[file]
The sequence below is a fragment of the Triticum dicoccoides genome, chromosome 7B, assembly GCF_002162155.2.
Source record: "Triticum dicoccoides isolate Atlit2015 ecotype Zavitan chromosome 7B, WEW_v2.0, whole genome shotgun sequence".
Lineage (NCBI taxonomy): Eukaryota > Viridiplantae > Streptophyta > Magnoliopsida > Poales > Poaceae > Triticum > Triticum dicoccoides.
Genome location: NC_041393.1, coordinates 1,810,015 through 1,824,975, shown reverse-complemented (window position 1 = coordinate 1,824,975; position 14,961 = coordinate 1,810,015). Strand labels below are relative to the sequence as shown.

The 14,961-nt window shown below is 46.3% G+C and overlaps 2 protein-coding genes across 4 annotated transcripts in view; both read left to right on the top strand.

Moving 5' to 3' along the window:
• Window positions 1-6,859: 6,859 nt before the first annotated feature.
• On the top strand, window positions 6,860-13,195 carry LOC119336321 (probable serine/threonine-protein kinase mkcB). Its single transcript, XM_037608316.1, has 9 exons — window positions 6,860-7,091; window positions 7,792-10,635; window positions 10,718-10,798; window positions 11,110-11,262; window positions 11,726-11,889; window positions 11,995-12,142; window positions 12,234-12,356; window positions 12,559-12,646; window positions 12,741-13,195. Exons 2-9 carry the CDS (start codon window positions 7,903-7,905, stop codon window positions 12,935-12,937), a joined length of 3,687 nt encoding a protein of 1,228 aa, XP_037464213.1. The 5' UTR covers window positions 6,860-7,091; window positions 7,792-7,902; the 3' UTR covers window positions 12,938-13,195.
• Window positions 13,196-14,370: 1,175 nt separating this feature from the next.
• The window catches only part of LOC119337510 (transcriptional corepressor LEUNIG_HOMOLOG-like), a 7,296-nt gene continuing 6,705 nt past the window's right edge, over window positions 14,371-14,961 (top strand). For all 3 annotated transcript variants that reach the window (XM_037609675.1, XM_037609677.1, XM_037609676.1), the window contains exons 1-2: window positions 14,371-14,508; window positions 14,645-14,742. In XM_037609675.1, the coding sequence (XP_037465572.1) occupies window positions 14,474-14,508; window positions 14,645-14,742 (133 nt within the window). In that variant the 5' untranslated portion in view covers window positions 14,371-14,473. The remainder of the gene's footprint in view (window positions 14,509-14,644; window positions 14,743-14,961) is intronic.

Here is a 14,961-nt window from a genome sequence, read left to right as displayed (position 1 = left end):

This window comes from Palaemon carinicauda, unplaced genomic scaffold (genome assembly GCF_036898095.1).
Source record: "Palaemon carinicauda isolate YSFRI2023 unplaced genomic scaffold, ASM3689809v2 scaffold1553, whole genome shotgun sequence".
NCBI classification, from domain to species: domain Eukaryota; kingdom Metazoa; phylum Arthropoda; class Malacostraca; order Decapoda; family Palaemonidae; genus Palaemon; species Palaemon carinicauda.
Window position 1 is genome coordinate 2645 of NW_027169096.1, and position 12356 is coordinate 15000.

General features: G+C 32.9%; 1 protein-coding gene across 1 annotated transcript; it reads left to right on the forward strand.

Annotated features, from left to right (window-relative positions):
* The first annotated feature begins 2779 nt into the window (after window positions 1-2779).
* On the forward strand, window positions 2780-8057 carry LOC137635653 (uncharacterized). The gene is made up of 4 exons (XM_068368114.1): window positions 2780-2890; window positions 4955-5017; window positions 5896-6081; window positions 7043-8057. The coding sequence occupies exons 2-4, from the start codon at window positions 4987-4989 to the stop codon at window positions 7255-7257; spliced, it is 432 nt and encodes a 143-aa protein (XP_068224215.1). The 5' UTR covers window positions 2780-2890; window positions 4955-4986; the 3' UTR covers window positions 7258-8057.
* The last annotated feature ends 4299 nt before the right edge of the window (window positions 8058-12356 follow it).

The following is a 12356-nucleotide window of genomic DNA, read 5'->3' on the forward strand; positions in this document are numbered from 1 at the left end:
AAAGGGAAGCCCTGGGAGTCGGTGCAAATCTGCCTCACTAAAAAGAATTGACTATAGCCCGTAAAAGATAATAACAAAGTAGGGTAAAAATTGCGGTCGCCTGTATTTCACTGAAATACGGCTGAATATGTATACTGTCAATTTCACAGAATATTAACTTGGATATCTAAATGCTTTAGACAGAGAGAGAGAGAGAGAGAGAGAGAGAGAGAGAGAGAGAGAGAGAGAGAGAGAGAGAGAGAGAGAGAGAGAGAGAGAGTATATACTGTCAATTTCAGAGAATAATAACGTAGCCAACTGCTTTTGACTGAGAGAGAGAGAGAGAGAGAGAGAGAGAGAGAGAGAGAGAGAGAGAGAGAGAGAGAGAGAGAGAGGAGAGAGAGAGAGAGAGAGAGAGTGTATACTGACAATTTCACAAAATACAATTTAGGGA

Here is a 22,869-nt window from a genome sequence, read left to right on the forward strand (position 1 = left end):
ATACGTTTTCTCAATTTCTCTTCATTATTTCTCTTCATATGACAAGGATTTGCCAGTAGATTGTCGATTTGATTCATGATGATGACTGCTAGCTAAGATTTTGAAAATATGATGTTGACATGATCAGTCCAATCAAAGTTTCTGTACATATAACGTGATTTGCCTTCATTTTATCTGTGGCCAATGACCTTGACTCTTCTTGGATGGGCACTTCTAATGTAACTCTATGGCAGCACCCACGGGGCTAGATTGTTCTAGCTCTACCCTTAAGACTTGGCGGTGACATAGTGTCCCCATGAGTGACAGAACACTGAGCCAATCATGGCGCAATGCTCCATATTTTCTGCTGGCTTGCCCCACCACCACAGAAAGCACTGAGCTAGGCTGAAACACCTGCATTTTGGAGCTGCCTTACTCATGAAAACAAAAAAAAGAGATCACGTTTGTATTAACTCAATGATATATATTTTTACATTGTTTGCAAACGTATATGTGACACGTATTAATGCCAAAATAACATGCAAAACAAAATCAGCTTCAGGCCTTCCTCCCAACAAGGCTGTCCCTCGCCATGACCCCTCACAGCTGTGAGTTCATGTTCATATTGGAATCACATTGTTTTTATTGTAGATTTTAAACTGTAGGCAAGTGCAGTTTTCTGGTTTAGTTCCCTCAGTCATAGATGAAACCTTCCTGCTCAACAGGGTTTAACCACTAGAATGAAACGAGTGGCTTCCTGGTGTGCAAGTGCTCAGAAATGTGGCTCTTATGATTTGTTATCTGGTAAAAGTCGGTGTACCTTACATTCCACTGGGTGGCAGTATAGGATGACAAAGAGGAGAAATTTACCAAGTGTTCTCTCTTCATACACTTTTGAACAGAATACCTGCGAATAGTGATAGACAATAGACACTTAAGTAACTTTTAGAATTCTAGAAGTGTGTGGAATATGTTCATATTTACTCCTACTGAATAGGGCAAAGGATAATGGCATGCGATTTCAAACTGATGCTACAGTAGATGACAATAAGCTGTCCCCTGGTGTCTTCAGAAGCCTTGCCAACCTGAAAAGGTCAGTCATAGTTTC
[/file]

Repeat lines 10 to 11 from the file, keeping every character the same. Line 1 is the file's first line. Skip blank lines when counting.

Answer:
• The window catches only part of LOC119337510 (transcriptional corepressor LEUNIG_HOMOLOG-like), a 7,296-nt gene continuing 6,705 nt past the window's right edge, over window positions 14,371-14,961 (top strand). For all 3 annotated transcript variants that reach the window (XM_037609675.1, XM_037609677.1, XM_037609676.1), the window contains exons 1-2: window positions 14,371-14,508; window positions 14,645-14,742. In XM_037609675.1, the coding sequence (XP_037465572.1) occupies window positions 14,474-14,508; window positions 14,645-14,742 (133 nt within the window). In that variant the 5' untranslated portion in view covers window positions 14,371-14,473. The remainder of the gene's footprint in view (window positions 14,509-14,644; window positions 14,743-14,961) is intronic.

Here is a 14,961-nt window from a genome sequence, read left to right as displayed (position 1 = left end):